Your computer is reliable - right? Perhaps you have been in the fortunate position of never having a computer fail on you, which is great. If you haven't then you may already know, let's say, inconvenient it is to lose files; and that's probably putting it mildly. Tech Savvy individuals and businesses combat this with a disaster recovery plan.
In the main, computers can be reliable but you have to remember that the place where all your precious files sit; the hard disk is typically a mechanical device, and like all mechanical devices can fail. The outcome is perhaps all your precious photos (memories), or if you are a business, all your client details, invoices, tax records and so on - gone. Just like that.
Don't lose your precious photos. Can your business continue if it loses all client details, invoices, tax records etc..?
Whilst it can be possible to recover some files from a broken hard drive, it is a difficult, time consuming, costly process. If only you had another copy of these important files. Perhaps you do, perhaps you are 'savvy' enough to create another copy (not on the same disk I hope!) but on another device; a usb stick, CD-R, an external hard drive or the cloud. If not, let me explain in the following paragraphs what you can do to protect yourself and help you recover from a computer/disk failure.
Right click on the folder or file you want to make a copy of, find the option called Send To... and send it to your plugged in USB stick or CD Writer drive. Easy enough but requires you to find the files that haven't already been backed up first. With the CD option, it can get extra complicated because you have a further step to actually write the files or commit them to the CD - Once written to you can't usually add more files (unless you've enabled multi-session) or remove them.
Install some special backup software, tell it the folders you want to backup, and where to. Let it do the work for you. Some great software for this is GoodSyncToGo (there's a trial version - just Google for it) - when installed on your USB stick or external harddrive it starts automatically (if you desire), and backs up any new files it finds. If you want to buy the software you can do so through All Tech Plus with a modest discount from the RRP, and even have ATP set it up for you and show you how to use it.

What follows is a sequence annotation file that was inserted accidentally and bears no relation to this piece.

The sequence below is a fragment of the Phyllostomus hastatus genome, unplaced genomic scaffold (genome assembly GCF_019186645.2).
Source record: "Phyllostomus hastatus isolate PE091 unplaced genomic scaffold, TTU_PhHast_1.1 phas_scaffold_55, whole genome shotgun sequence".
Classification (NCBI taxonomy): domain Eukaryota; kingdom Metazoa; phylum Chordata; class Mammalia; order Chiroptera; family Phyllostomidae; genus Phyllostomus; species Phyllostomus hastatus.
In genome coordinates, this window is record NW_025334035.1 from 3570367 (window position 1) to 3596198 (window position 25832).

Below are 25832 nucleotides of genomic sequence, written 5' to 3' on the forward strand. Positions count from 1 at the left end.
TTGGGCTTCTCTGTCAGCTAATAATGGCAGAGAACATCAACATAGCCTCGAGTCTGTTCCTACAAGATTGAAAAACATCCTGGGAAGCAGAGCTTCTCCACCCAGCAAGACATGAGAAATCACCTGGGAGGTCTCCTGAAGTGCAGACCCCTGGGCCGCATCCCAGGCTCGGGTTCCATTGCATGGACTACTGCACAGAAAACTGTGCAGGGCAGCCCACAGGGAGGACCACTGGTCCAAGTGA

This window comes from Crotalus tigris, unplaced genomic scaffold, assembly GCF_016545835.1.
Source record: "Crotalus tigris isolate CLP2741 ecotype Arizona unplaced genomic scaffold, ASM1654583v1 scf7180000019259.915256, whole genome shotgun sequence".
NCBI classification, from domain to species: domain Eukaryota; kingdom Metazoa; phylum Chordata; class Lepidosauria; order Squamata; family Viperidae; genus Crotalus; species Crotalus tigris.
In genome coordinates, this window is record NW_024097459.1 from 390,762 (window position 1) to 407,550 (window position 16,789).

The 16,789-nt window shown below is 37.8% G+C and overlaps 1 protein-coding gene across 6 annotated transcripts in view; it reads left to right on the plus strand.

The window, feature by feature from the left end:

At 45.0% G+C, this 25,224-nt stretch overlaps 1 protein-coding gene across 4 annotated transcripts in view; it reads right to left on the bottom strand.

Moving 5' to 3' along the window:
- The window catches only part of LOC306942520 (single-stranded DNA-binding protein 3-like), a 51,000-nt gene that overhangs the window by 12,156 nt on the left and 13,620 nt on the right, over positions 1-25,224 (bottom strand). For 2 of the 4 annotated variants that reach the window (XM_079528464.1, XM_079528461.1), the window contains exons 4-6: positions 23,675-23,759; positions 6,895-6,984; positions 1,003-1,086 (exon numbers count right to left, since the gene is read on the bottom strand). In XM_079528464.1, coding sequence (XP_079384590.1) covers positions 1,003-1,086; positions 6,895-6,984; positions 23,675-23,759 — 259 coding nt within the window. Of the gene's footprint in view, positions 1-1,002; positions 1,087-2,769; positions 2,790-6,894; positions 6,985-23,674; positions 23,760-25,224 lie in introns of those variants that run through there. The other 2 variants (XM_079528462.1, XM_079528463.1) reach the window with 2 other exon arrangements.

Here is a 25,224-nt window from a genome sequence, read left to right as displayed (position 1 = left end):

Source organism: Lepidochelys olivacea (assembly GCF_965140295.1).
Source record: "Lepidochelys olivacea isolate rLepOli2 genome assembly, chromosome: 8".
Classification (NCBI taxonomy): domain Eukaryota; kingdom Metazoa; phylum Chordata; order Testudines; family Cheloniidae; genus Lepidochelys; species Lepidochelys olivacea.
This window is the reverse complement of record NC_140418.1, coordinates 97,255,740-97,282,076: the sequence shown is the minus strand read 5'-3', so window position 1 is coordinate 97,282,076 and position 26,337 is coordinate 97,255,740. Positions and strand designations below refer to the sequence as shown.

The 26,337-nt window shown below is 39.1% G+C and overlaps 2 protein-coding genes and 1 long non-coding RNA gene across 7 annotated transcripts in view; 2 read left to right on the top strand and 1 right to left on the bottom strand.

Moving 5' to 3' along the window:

Google, Microsoft, DropBox, Apple (iCloud) to name just four companies offer free online storage of a fairly generous capacity. Copy your files here, or even simply use the provided synchronizing software to keep copies duplicated on your laptop with online storage. This means you can access your files from anywhere too! If you have a Google (Android) based phone you can automatically backup your photos to your Google area with unlimited storage. iCloud offer something similar for Apple users.
Don't forget keep your backup safe. Separately from your computer at least to avoid theft. Another building to avoid fire risk.
Where to store your second copiesIf you have a second copy of your important files somewhere then you have implemented a disaster recovery plan. If your computer or its hardware fail, it is a relatively pain free process to copy the data from your second location back onto new equipment. The location of those copies can be in any number of places; some of which are outlined below.
Backing up your files onto CD's (many computers already have cd writers built in) or even DVDs is one option for backup storage. The media (disks) themselves are cheap though their capacities may be limiting requiring the use of more than one, and backup is a slow process. The media is also often write-once only, though depending on how you setup your backup you may be able to add files to the disk until it is full. Backup copies must be stored carefully, in a cool dry environent and not subjected to strong sunlight as these can effect the reliability of the media.
USB sticks represent an alternative, their capacities per device are much better than CDs/DVDs, and of course they're quicker. The highest capacity ones still seem a little expensive but the more common lower capacity ones are cheap. If you're looking to buy one for personal backup purposes, seek something with a minimum of 32Gb of storage. As a side note, many come with file encryption software installed on the device - unless you are good with passwords or if it is super important to keep the backed up data from prying eyes I wouldn't recommend using it, just keep the USB stick safe. Be aware that USB media have a limited amount of write cycles; this probably won't impact on most people providing you aren't constantly writing and deleting from the device on say a daily basis. Just use the media for backup only.
Online storage provided by Google, Microsoft, Apple, Dropbox etc.. - good storage capacity. Slow to transfer files. If the service is offline or your internet connection is not working however you lose access to your backup.
External Hard Drive
These offer much higher storage capacities than the previously mentioned options. They're relatively cheap too. Connect to your laptop regularly, couple it up with some good backup software and you're good to go. This is the best option.